In 2015, 89% of cybersecurity job postings went unfilled due to the high standards that companies imposed for entry and midlevel positions, according to a CareerBuilder survey. Not enough job applicants had the necessary skills and/or certifications that hiring managers were looking for in potential new employees. The problem is perfect cybersecurity workers don't exist — or if they do, they're employed elsewhere.
When companies began outsourcing, there was a decrease in IT graduates because students feared going into the field without the promise of a career. Combine this lack of incentive with the relatively slow adaption of STEM (science, technology, engineering, and math) skills as a part of a revamped education curriculum, and it's evident that young people aren't introduced to IT opportunities until too late. Interest in other subjects and alternative career paths often occur during crucial development years.
It's frightening that this shortage of IT skills education coincides with the rapid evolution of the Internet of Things and connected devices — cue the onslaught of new cybersecurity threats. These threats have the potential to be more dangerous than ever. Not only can hackers gain access into consumers' lives through personal computers and mobile phones, but thanks to the web-like nature of connected technology, they can now break into cars, homes, and all the way through to banks and traffic lights.
So, where do we turn from here? How can the industry begin to develop a workforce that is prepared to handle the fluidity and pace of today's cybersecurity industry, closing the cybersecurity skills gap?
Encourage Career Growth Outside of Management
In today's workplace, the path to both financial and career success often runs through management — this is especially true when it comes to small and medium-sized businesses and startups. An employee who is technically gifted at his or her craft often reaches a career "ceiling," and the only way to break through and move up the ranks is to jump to the management side. To keep the brightest and most technically gifted IT workers in the trenches, where they're often most effective, we need to give them incentives — whether financial, a change in title, or both.
Set Realistic Expectations at the Entry Level
Employers must be realistic about expectations for entry-level applicants because this can widen the candidate pool. In a field that evolves as rapidly as IT, many entry-level positions require industry certifications and training that a new employee might not necessarily have (especially those just out of school). Employers should consider applicants who may have some but not all the required skills, knowing that they will be fully trained during their employment. At these entry-level positions, employers should focus on other "big picture" qualities and soft skills that may make the candidate a good fit for the role and the company, including communication skills, business knowledge, and working as part of a team.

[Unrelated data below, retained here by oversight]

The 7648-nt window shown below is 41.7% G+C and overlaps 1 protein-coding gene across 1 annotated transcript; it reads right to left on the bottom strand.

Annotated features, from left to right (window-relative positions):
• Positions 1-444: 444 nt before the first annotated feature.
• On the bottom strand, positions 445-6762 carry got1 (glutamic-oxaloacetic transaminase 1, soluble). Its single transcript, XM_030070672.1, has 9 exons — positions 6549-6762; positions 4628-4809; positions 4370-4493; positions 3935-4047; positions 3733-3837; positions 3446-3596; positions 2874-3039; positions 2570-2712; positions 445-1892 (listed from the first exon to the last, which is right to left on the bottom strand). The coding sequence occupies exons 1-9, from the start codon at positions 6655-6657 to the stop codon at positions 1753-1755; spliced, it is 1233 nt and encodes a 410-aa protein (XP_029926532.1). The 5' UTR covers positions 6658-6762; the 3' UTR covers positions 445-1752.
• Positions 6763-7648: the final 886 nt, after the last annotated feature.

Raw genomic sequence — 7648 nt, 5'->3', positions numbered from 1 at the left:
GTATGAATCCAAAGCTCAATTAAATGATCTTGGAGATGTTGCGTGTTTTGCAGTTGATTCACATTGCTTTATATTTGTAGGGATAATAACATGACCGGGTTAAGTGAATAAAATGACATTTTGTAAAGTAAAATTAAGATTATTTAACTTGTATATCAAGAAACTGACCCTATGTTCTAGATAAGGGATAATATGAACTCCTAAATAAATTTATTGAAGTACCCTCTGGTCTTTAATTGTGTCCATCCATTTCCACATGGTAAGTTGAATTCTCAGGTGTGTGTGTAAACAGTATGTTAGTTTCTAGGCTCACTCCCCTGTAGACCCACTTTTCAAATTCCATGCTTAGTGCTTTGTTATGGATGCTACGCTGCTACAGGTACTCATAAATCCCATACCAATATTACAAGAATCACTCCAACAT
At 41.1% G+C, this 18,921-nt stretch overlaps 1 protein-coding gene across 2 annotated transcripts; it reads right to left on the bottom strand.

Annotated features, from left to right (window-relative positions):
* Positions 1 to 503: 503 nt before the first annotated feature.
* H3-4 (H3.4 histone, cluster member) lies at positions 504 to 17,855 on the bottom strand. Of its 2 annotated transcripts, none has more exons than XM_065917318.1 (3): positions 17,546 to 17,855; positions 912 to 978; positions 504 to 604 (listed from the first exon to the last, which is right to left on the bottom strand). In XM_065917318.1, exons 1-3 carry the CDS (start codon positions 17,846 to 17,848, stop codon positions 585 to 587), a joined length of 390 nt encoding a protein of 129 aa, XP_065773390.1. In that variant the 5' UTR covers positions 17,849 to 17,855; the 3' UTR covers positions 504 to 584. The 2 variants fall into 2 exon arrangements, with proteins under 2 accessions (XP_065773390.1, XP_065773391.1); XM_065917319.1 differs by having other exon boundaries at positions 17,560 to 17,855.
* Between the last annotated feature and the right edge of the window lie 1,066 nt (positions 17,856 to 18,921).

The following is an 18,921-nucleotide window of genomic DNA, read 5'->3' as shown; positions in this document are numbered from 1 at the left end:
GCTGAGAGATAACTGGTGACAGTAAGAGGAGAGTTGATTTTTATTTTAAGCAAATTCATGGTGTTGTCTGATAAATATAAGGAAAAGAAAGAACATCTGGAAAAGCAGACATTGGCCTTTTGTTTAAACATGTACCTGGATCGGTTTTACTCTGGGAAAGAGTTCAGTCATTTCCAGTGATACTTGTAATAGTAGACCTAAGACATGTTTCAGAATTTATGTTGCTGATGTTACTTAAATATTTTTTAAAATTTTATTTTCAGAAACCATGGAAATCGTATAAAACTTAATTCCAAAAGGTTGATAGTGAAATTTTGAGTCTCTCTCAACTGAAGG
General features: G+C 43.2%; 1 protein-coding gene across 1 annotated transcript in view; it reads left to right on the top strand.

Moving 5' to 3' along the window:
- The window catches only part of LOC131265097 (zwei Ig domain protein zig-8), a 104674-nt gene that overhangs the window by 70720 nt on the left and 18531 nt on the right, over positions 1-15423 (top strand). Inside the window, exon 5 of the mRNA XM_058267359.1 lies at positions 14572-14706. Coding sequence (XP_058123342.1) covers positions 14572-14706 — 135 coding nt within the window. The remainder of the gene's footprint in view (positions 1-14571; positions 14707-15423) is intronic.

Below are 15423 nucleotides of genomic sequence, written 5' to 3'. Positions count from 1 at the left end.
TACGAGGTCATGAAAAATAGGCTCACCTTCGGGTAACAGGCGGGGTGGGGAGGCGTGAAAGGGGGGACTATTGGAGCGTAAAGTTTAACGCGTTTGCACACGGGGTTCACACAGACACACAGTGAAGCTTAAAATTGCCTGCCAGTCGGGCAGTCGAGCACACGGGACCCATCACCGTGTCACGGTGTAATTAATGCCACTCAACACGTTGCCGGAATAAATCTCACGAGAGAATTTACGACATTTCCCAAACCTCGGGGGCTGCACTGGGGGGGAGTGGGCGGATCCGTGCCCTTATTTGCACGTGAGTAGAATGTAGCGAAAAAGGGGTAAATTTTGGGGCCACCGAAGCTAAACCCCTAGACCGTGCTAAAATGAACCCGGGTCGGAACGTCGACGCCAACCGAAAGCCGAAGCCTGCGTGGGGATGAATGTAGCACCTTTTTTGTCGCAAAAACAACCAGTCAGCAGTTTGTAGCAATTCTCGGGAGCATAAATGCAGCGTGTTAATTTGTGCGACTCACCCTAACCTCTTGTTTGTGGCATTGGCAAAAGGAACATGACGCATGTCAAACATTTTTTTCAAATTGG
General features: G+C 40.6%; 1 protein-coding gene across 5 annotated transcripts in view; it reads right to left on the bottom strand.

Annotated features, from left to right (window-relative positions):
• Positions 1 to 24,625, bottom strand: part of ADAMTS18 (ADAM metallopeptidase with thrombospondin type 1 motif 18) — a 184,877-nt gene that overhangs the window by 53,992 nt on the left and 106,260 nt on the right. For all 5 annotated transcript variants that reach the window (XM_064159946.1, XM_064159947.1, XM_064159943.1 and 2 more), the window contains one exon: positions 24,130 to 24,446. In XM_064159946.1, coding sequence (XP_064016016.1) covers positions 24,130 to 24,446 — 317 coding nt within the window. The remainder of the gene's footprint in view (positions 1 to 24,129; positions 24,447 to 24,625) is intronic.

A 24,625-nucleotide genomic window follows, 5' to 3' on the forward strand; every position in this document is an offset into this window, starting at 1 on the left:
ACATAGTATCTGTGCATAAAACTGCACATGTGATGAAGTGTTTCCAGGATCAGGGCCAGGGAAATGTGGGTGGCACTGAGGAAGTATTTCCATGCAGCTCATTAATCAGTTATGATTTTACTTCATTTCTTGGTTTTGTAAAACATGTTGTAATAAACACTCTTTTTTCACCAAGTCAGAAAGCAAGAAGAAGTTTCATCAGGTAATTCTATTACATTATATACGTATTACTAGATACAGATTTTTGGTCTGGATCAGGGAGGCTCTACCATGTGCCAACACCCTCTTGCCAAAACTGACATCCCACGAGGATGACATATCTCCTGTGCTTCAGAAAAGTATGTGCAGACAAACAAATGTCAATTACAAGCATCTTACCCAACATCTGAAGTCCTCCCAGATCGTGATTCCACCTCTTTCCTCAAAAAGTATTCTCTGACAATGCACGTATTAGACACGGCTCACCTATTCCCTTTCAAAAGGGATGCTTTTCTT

Build "Corporate Universities"
This is an area already seeing growth as companies look for ways they can turn generalists into cybersecurity specialists. These corporate universities allow companies to hire less-qualified employees and train them for current tasks. When the tasks are complete, the employee goes back to the university to get training on the next project. This can be a two-way street for both the company and the employee. While the company gives employees access to the resources they need, an employee can request courses and educational tools to continue professional growth.
Promote STEM Boot Camps for Kids
Many organizations are creating STEM boot camps for kids, designed to get them involved at a younger age. These camps help students build a strong STEM foundation by teaching the basics of math, chemistry, and biology, among other subjects. In a time where the demand for cybersecurity professionals is rising as the candidate supply is falling, it's imperative to invest in the future of the industry.
Make IT Fun
IT and cybersecurity are no laughing matter, but that doesn't mean they can't be fun. Organizations are beginning to host networking events and friendly competitions such as hackathons to allow cybersecurity professionals to network and meet industry peers, while sharpening their skills in the process. Not only are the outcomes and discussions from these events a positive step for the industry, but a little professional fun keeps morale high.
As threats continue to grow with the introduction of new innovations and technologies, cybersecurity and IT skills are more important than ever. Through early and continued education and exposure, as well as a few shifts to organizational structure and expectations, we can begin to get a handle on the skills gap, taking a giant step toward filling the growing number of empty cybersecurity positions.